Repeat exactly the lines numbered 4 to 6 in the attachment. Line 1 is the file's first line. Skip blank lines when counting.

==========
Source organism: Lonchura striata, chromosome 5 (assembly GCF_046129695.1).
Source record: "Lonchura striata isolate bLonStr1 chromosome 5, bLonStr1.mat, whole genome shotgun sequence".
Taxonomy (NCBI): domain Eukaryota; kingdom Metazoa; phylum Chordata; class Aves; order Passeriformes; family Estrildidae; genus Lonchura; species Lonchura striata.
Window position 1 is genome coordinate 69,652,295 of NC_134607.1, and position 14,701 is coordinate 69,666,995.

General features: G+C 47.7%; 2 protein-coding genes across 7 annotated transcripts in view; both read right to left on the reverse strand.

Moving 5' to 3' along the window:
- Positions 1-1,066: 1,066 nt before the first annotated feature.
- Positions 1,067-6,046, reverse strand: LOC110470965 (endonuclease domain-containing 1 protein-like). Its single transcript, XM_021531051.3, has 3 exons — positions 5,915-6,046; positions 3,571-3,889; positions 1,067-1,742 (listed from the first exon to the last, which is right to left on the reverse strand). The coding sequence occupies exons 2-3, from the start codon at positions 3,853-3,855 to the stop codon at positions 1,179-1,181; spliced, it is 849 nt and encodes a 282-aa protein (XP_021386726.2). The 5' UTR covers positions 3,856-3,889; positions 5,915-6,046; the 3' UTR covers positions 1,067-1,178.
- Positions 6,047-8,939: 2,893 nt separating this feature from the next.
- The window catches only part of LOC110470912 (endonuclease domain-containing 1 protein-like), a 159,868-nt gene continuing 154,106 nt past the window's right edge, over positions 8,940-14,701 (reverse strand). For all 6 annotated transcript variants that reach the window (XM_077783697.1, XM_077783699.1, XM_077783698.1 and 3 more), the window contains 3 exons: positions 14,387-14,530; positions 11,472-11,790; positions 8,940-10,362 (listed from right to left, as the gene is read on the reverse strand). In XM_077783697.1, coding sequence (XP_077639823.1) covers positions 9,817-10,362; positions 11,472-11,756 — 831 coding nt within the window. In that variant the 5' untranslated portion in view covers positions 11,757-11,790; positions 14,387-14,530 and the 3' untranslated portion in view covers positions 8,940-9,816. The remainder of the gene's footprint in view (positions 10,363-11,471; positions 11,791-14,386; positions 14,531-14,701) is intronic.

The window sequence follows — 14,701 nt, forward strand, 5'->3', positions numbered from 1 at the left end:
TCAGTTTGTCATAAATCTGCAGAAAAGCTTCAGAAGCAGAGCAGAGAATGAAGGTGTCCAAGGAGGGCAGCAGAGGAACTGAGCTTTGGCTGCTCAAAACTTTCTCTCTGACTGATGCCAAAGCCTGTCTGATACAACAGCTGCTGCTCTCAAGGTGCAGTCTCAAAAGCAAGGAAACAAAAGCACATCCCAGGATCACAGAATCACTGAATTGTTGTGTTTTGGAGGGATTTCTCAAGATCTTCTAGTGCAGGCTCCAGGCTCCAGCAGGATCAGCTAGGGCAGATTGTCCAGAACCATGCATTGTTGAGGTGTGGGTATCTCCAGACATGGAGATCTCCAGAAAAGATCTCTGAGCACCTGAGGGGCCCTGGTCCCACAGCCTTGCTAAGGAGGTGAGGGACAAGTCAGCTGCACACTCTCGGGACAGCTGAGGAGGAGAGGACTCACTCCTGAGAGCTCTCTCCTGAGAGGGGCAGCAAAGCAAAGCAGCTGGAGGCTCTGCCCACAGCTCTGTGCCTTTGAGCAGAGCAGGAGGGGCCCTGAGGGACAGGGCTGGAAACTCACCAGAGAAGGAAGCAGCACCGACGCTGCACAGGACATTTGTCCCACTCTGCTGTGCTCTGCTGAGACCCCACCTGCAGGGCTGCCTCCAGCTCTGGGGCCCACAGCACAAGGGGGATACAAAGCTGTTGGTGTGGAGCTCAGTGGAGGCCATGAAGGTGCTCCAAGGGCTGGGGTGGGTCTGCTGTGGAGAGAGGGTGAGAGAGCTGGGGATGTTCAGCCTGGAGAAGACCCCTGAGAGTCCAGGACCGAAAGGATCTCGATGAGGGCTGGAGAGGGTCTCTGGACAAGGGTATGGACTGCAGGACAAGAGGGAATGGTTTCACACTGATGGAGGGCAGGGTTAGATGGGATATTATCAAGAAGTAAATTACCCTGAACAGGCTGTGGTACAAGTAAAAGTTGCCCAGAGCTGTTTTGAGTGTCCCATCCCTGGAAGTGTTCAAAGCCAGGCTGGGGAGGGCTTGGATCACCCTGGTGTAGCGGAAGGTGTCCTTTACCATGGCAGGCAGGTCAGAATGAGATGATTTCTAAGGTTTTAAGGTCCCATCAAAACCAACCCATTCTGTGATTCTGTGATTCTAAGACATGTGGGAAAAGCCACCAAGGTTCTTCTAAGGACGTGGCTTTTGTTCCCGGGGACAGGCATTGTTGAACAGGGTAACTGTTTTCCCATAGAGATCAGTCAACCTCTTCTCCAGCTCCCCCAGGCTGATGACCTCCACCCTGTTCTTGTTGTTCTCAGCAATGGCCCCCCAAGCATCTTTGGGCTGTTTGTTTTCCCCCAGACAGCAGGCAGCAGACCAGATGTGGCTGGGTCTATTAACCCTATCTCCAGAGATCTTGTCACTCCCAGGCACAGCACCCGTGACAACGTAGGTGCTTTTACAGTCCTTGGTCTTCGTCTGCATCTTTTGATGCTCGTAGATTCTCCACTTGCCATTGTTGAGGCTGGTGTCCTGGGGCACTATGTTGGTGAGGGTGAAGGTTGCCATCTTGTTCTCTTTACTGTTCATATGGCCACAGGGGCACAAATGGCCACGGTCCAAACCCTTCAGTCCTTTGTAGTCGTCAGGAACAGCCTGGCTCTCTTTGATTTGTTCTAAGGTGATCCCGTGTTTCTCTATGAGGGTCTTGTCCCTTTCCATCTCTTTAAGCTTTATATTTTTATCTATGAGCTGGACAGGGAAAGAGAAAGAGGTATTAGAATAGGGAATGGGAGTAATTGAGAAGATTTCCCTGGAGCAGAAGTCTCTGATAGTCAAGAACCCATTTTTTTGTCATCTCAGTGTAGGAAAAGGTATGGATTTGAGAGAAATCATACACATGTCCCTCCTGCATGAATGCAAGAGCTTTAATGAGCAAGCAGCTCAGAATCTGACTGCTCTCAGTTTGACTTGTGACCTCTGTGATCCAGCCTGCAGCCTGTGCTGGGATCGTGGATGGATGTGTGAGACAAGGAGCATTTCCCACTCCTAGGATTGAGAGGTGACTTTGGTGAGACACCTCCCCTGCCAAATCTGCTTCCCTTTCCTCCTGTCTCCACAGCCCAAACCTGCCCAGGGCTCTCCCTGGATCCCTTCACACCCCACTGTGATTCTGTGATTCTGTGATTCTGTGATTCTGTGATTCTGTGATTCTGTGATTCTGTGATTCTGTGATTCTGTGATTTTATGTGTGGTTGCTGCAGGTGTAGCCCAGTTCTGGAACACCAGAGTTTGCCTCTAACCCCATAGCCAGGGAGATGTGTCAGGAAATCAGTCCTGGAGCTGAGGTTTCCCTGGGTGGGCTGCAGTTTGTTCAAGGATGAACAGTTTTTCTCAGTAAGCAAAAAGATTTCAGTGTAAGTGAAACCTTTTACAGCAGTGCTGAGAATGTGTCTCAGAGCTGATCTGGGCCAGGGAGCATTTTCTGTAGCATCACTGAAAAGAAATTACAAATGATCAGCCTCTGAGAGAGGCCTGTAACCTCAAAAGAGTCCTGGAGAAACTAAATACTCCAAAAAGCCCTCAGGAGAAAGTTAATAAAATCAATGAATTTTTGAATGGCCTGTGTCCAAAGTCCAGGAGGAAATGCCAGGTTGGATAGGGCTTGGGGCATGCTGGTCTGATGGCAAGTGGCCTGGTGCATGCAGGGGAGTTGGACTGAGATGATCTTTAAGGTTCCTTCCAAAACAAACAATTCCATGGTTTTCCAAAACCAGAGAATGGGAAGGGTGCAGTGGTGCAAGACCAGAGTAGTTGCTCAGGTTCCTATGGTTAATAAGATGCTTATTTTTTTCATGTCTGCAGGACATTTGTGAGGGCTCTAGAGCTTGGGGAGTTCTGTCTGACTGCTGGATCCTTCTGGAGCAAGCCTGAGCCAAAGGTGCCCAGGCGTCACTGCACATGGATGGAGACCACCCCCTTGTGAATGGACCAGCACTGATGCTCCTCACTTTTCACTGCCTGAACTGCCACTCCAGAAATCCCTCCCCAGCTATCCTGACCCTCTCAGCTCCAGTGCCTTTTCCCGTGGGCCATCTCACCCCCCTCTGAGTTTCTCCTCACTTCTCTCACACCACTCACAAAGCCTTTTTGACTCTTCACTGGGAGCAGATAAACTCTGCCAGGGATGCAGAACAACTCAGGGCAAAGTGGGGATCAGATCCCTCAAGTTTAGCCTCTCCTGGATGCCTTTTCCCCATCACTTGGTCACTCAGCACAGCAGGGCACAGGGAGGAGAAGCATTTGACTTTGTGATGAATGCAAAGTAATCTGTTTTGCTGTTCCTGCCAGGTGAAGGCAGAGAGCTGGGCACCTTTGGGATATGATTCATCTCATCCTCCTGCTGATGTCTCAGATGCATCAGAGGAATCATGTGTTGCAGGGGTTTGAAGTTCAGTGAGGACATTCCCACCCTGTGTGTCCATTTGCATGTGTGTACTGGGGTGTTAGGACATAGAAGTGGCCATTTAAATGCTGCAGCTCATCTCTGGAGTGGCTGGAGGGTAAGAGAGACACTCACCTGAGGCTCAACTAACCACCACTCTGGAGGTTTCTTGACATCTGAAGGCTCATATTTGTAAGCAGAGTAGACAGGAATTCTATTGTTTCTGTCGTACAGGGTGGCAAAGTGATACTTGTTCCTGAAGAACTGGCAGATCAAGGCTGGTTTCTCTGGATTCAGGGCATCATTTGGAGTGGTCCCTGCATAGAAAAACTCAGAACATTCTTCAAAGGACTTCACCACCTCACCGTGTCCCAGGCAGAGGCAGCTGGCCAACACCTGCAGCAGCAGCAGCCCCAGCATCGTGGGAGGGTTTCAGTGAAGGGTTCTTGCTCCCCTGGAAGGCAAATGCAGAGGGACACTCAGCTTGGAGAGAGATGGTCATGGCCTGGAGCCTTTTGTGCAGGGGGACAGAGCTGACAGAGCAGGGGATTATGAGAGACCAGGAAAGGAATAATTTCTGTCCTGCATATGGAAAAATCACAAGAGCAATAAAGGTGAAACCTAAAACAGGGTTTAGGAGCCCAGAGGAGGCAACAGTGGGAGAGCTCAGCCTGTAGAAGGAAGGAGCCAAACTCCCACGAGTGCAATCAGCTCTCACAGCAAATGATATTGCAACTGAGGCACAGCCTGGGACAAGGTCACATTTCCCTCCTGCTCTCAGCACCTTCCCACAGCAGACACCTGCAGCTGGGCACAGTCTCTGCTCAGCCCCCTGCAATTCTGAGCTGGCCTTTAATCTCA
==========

Window position 1 is genome coordinate 69,652,295 of NC_134607.1, and position 14,701 is coordinate 69,666,995.

General features: G+C 47.7%; 2 protein-coding genes across 7 annotated transcripts in view; both read right to left on the reverse strand.

Moving 5' to 3' along the window: